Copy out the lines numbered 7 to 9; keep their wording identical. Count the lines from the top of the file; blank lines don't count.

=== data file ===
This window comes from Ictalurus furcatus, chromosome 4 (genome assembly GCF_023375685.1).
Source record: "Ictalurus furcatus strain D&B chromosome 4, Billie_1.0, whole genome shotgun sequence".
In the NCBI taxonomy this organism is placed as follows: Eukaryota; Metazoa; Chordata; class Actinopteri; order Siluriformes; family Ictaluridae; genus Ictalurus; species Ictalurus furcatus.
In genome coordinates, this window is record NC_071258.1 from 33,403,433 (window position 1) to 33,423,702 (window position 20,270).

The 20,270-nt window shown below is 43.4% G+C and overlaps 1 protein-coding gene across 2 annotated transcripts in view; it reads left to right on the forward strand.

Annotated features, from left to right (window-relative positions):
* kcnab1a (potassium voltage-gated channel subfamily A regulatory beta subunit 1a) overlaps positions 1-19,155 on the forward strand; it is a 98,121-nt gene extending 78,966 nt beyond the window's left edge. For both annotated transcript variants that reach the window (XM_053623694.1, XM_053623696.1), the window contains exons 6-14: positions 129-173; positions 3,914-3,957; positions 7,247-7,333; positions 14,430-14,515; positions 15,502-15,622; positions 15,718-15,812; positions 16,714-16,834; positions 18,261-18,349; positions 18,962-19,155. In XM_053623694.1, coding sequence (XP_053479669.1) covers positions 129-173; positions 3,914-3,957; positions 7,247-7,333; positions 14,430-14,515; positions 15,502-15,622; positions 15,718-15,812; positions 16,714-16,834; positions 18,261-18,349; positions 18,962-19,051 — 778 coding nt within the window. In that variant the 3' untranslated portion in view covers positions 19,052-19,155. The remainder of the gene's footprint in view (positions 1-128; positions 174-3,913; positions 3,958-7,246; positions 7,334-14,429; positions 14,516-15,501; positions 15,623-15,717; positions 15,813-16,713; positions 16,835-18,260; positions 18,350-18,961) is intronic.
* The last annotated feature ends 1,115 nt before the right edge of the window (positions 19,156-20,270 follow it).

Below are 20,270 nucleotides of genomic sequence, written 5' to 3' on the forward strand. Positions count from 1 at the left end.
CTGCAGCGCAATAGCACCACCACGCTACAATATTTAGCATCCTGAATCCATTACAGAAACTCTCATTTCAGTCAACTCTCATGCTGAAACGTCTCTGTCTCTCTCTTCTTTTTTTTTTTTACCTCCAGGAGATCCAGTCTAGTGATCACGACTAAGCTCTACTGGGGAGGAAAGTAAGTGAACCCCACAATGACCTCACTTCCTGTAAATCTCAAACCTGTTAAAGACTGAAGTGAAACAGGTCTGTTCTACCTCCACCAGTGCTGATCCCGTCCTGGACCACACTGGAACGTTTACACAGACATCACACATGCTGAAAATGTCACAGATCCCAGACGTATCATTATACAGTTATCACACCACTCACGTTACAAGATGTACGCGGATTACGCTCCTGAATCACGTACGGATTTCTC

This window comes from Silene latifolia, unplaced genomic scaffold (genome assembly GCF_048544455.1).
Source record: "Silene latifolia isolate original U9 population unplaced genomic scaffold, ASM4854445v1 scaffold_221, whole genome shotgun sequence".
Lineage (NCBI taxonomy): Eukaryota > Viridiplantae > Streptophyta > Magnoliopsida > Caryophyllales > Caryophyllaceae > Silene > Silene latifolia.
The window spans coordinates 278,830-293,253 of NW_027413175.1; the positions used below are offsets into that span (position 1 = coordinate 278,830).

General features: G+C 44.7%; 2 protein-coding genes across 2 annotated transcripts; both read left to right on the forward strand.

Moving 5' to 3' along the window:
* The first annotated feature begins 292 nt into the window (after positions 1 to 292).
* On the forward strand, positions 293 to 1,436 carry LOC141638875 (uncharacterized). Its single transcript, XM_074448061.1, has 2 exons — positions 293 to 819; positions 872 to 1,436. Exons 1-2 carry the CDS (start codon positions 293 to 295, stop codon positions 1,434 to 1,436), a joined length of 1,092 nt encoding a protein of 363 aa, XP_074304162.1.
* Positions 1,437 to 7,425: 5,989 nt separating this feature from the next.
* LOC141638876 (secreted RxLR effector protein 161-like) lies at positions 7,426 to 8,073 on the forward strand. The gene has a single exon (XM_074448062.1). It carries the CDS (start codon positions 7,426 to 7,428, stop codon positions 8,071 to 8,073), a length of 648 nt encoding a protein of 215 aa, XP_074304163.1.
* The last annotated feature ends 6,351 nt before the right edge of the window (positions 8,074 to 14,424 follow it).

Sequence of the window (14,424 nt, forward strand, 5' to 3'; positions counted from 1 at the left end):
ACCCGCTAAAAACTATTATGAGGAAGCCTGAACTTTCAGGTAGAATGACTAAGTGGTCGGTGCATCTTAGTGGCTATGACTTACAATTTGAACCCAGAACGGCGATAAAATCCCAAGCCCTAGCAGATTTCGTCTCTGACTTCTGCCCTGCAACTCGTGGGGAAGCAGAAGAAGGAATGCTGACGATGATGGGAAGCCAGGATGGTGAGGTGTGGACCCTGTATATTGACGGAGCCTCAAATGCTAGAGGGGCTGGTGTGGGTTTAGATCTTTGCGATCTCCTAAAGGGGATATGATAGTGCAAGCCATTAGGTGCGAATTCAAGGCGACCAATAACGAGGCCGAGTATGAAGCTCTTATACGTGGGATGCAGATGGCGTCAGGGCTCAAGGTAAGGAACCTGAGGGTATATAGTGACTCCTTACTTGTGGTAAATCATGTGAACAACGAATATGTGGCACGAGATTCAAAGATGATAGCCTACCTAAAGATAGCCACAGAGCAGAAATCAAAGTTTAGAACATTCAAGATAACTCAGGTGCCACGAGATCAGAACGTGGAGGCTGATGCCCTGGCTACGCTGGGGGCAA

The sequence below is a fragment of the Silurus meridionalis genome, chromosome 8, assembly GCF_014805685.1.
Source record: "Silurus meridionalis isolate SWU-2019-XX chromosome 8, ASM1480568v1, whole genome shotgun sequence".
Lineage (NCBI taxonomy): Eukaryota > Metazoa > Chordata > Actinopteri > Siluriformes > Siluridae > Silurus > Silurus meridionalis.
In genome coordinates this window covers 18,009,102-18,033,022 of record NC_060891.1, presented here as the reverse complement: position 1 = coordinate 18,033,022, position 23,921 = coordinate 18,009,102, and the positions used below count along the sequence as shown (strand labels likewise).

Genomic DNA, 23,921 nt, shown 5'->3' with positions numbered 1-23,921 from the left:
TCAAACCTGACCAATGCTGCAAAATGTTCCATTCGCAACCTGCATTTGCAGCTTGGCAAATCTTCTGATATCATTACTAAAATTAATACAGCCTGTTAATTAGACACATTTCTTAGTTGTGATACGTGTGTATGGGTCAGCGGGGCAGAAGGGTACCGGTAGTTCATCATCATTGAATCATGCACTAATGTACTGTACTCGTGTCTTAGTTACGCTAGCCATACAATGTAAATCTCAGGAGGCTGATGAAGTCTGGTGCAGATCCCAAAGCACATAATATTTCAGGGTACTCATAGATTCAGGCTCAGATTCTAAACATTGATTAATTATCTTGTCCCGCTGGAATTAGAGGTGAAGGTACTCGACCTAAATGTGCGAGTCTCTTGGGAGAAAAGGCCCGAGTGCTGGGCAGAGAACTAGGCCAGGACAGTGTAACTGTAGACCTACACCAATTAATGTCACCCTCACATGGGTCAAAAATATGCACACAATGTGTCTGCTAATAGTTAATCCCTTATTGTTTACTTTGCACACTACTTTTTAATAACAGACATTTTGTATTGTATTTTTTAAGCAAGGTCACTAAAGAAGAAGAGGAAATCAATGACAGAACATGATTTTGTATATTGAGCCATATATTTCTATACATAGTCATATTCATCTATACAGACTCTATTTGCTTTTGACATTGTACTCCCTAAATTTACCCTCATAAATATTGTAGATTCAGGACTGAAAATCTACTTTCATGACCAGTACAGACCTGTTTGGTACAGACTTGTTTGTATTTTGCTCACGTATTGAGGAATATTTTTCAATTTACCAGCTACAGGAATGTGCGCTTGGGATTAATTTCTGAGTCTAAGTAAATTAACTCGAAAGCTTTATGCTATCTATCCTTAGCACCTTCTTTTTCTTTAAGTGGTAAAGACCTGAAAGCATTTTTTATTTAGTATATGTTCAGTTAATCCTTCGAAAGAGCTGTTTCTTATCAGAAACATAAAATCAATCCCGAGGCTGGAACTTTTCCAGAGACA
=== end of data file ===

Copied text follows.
* kcnab1a (potassium voltage-gated channel subfamily A regulatory beta subunit 1a) overlaps positions 1-19,155 on the forward strand; it is a 98,121-nt gene extending 78,966 nt beyond the window's left edge. For both annotated transcript variants that reach the window (XM_053623694.1, XM_053623696.1), the window contains exons 6-14: positions 129-173; positions 3,914-3,957; positions 7,247-7,333; positions 14,430-14,515; positions 15,502-15,622; positions 15,718-15,812; positions 16,714-16,834; positions 18,261-18,349; positions 18,962-19,155. In XM_053623694.1, coding sequence (XP_053479669.1) covers positions 129-173; positions 3,914-3,957; positions 7,247-7,333; positions 14,430-14,515; positions 15,502-15,622; positions 15,718-15,812; positions 16,714-16,834; positions 18,261-18,349; positions 18,962-19,051 — 778 coding nt within the window. In that variant the 3' untranslated portion in view covers positions 19,052-19,155. The remainder of the gene's footprint in view (positions 1-128; positions 174-3,913; positions 3,958-7,246; positions 7,334-14,429; positions 14,516-15,501; positions 15,623-15,717; positions 15,813-16,713; positions 16,835-18,260; positions 18,350-18,961) is intronic.
* The last annotated feature ends 1,115 nt before the right edge of the window (positions 19,156-20,270 follow it).

Below are 20,270 nucleotides of genomic sequence, written 5' to 3' on the forward strand. Positions count from 1 at the left end.